Yoga is defined as a “union” or the coming together of our separate aspects – body, mind and spirit – into one harmonious relationship. It is often described as the experience of finding balance, or existing in the place between doing and being.
Eating Disorders & Yoga
In the midst of an eating disorder this balance, or union, between body and mind is often upset. Individuals with eating disorders often experience negative body image, and typically have significant difficulty embracing or nurturing their bodies in nonjudgmental ways. Furthermore, the mind is often exhausted with negative thoughts about altering the body. The mind may also be preoccupied with rigid and relentless food rules or thoughts about acting on symptoms which are harmful to the physical body. Some might say that eating disorders represent the antithesis of a body-mind union as the two parts are often at war with each other.
Individuals with anorexia (AN), bulimia (BN), binge eating disorder (BED) and other specified eating disorders commonly suffer from co-occurring anxiety and/or depression. These illnesses can further complicate one’s ability to practice mindfulness or establish a mind-body union. Given that body awareness and mindfulness can be such powerful tools in the journey towards eating disorder recovery, individuals may benefit from trying new and enjoyable ways to incorporate them into their lives. One of these ways is through a practice of yoga.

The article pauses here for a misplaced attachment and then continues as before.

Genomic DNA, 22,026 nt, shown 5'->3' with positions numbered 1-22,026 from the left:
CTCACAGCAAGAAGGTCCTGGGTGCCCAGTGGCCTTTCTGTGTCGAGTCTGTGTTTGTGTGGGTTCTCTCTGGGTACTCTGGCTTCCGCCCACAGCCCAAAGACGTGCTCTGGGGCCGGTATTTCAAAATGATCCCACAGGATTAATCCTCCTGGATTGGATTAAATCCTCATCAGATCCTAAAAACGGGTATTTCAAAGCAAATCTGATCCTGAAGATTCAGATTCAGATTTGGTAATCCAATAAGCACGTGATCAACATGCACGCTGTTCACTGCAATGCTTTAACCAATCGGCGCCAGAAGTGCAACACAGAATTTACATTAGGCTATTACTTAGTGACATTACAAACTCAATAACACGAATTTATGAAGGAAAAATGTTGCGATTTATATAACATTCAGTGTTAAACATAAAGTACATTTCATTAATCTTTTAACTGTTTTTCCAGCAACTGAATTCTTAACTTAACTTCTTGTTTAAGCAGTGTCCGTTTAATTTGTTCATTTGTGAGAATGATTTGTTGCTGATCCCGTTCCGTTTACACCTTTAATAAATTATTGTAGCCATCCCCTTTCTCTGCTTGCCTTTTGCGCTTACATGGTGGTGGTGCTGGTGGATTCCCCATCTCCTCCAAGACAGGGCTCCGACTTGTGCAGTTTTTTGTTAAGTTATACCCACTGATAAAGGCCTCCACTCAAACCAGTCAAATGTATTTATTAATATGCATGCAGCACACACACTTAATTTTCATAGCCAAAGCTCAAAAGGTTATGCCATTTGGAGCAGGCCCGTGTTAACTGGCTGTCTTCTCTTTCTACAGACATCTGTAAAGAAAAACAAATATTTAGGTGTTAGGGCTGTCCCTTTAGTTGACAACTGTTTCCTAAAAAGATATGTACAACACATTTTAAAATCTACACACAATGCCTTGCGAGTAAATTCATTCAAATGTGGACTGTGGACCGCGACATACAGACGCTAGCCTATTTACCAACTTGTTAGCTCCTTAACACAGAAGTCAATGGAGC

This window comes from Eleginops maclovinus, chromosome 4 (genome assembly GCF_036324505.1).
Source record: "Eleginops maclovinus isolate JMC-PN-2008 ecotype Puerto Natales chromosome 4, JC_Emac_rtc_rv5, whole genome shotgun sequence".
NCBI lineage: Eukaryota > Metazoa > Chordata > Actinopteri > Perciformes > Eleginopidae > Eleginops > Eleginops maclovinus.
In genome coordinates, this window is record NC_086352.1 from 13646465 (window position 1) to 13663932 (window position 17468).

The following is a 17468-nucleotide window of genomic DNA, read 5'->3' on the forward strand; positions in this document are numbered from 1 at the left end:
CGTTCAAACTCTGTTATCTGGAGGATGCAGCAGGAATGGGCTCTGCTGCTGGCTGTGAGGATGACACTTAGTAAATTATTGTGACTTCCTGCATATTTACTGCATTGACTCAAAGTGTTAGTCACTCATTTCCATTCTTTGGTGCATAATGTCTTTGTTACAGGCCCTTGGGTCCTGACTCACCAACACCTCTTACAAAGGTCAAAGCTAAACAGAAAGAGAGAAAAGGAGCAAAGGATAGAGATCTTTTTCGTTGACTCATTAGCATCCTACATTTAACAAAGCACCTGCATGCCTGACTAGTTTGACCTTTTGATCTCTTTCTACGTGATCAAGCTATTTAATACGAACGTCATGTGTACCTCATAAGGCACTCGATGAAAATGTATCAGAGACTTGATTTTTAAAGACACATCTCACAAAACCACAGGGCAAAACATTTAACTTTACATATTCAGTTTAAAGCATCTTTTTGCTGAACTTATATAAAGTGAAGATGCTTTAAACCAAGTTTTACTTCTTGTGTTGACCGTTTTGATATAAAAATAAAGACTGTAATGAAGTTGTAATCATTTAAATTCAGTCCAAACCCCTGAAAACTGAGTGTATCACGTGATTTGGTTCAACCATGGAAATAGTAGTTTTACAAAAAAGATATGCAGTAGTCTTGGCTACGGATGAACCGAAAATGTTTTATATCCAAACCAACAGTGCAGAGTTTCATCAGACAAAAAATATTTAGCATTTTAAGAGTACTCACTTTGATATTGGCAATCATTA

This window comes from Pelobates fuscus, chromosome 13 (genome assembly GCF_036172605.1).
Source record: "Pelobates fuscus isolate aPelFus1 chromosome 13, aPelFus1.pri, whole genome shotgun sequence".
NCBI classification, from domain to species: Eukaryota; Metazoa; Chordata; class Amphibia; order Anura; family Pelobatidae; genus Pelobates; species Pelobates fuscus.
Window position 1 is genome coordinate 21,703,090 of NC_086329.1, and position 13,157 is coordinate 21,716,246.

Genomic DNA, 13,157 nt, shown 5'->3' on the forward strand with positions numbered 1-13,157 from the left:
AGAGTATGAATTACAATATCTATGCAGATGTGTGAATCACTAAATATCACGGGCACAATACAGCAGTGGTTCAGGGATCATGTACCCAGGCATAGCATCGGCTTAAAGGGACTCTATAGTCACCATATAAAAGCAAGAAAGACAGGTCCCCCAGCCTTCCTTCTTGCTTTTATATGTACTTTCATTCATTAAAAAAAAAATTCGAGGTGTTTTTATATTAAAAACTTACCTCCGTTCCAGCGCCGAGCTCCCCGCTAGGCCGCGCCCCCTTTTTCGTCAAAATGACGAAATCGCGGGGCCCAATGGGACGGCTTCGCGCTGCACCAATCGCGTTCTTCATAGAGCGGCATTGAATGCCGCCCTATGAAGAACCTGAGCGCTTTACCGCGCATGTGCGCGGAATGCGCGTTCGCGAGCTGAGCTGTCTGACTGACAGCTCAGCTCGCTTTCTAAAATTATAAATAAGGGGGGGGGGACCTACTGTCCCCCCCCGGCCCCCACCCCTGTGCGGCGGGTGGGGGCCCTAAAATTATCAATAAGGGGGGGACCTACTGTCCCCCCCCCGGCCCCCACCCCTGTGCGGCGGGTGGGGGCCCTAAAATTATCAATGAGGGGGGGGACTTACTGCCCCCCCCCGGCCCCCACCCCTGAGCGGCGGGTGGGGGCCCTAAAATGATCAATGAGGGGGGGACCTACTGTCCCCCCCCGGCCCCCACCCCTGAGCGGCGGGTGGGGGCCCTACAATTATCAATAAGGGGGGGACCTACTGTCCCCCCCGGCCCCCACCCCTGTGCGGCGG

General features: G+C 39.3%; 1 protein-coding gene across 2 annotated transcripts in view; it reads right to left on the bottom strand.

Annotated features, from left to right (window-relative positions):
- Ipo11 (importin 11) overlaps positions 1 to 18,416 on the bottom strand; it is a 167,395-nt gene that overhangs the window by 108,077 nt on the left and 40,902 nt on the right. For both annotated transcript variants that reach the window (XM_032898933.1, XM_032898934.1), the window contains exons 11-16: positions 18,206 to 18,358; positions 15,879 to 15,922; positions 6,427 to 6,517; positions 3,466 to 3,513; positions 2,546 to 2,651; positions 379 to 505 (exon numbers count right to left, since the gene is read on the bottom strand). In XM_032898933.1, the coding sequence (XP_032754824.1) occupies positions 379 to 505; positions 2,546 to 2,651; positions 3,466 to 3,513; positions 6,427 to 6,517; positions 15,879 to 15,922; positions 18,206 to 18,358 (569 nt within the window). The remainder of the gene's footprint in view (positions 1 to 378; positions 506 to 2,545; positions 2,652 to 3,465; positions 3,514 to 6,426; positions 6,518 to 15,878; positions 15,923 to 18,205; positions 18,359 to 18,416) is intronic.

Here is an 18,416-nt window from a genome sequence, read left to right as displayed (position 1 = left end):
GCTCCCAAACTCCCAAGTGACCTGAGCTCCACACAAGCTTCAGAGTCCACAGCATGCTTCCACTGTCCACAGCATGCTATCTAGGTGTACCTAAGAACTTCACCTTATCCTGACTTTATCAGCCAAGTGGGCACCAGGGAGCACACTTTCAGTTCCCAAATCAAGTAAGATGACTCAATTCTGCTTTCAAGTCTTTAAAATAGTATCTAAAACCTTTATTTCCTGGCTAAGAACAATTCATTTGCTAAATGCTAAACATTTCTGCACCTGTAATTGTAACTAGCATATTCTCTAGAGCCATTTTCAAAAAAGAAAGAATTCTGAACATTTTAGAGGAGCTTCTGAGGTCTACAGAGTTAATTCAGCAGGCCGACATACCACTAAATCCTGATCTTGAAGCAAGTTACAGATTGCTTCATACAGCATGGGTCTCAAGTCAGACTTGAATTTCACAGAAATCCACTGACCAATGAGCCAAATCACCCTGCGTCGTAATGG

Yoga as an Adjunct to Evidence-Based Eating Disorder Treatment
The practice of yoga is well-suited to provide a number of specific benefits for individuals with eating disorders because of its gentle use of the body and the incorporation of mindfulness skills. Other therapies that incorporate a mindfulness component, like DBT, have been shown to be beneficial to eating disorder recovery.
It has long been accepted, and a number of formal studies have shown, that practicing yoga can help reduce stress and anxiety. It can also enhance your mood and overall sense of well-being. Yoga has been utilized in the treatment of various conditions including chronic pain, depression, and heart disease. While there is limited research on the specific effects of yoga for individuals with eating disorders, initial findings are promising but more randomized controlled trials are needed. Many of the research studies on yoga for eating disorders thus far have been fairly small. In general, those small studies seem to support the efficacy of yoga as an adjunct treatment for anorexia, bulimia and binge eating disorder but more research is needed.
Nourishing Body and Mind at The Center for Eating Disorders
At the Center for Eating Disorders patients explore and develop many coping skills through individual therapy, family therapy, group therapy, art therapy, occupational therapy and nutritional counseling. Through the application of evidence-based treatments such as Cognitive Behavioral Therapy, Dialectical Behavior Therapy and Family-Based Treatment, our patients learn to utilize tools like symptom blocking, grounding skills, deep breathing, emotion regulation, relaxation, goal setting, leisure exploration and communication. Our goal is to teach the individual to nourish and nurture the body, through proper nutrition as well as through holistic care and attention.